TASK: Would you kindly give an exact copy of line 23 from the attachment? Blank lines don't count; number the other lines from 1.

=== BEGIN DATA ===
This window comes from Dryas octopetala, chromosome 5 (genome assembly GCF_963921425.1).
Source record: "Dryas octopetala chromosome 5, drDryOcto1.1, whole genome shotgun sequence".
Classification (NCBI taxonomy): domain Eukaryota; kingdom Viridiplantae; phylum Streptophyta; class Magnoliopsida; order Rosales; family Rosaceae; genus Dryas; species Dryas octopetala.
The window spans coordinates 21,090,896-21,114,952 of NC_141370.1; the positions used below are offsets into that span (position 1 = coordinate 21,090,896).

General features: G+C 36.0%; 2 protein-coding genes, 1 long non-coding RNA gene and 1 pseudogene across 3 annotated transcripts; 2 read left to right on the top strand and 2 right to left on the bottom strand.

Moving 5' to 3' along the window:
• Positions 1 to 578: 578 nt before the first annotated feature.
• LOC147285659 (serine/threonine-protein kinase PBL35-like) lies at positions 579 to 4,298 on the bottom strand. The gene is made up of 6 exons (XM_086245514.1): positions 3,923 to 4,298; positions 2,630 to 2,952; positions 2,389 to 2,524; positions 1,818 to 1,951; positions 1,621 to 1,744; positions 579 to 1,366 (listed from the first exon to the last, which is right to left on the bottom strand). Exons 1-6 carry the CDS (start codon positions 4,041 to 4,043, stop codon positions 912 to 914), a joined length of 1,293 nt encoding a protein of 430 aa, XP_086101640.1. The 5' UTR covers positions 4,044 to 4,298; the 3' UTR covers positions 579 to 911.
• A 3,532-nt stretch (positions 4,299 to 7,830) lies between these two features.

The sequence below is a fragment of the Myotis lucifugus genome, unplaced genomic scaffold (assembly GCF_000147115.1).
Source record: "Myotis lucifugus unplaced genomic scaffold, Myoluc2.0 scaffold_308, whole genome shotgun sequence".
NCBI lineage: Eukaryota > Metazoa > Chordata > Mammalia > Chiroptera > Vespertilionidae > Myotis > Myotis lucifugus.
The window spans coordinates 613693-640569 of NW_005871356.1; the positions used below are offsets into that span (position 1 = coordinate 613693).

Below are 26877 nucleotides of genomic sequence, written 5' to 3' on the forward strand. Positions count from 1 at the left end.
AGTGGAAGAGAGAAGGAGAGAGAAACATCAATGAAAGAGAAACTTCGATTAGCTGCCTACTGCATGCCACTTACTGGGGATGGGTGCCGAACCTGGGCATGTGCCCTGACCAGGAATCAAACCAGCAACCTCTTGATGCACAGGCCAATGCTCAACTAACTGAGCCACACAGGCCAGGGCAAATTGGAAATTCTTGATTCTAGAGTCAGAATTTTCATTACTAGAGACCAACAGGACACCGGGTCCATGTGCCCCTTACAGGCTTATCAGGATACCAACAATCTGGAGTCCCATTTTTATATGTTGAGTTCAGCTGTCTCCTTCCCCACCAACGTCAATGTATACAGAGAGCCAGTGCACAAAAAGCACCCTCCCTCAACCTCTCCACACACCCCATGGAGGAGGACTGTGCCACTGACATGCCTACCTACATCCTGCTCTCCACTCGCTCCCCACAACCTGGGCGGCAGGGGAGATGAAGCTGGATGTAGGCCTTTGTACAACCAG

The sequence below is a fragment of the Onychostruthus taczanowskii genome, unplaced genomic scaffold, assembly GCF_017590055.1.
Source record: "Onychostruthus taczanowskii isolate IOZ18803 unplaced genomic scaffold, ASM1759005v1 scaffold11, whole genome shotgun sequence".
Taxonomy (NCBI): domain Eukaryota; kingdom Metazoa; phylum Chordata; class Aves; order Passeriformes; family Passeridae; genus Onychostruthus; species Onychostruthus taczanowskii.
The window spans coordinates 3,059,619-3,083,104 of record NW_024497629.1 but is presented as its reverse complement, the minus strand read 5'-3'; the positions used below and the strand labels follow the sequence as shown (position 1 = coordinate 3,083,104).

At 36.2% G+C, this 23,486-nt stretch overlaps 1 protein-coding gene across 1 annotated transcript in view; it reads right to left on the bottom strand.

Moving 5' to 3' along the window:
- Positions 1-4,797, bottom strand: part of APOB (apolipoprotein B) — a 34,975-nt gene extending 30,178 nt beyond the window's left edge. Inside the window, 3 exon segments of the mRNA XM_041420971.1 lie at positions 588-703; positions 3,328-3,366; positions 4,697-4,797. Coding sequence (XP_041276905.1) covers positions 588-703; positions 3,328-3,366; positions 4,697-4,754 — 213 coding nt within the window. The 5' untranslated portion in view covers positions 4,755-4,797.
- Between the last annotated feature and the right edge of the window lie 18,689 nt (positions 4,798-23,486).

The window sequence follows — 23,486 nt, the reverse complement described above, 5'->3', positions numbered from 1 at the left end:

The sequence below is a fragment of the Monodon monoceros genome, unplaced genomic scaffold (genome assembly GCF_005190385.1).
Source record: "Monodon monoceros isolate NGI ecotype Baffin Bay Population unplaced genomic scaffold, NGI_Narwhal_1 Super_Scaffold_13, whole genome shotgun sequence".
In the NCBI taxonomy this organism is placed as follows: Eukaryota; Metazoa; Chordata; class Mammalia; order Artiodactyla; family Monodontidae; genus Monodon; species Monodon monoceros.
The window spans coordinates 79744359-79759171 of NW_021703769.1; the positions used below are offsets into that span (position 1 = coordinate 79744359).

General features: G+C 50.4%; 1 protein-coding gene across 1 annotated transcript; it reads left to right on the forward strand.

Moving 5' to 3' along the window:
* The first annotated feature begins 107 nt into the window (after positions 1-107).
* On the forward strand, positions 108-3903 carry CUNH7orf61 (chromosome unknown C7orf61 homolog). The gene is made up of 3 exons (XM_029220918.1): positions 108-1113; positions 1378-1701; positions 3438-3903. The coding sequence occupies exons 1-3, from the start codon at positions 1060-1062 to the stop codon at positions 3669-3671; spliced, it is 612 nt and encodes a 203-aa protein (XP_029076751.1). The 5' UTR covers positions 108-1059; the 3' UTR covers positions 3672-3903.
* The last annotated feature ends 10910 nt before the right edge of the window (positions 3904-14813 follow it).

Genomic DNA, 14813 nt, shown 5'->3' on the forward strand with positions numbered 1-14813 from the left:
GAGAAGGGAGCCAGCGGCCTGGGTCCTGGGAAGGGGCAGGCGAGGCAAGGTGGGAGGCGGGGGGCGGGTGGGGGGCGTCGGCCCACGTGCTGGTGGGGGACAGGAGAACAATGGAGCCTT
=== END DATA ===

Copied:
- Between the last annotated feature and the right edge of the window lie 18,689 nt (positions 4,798-23,486).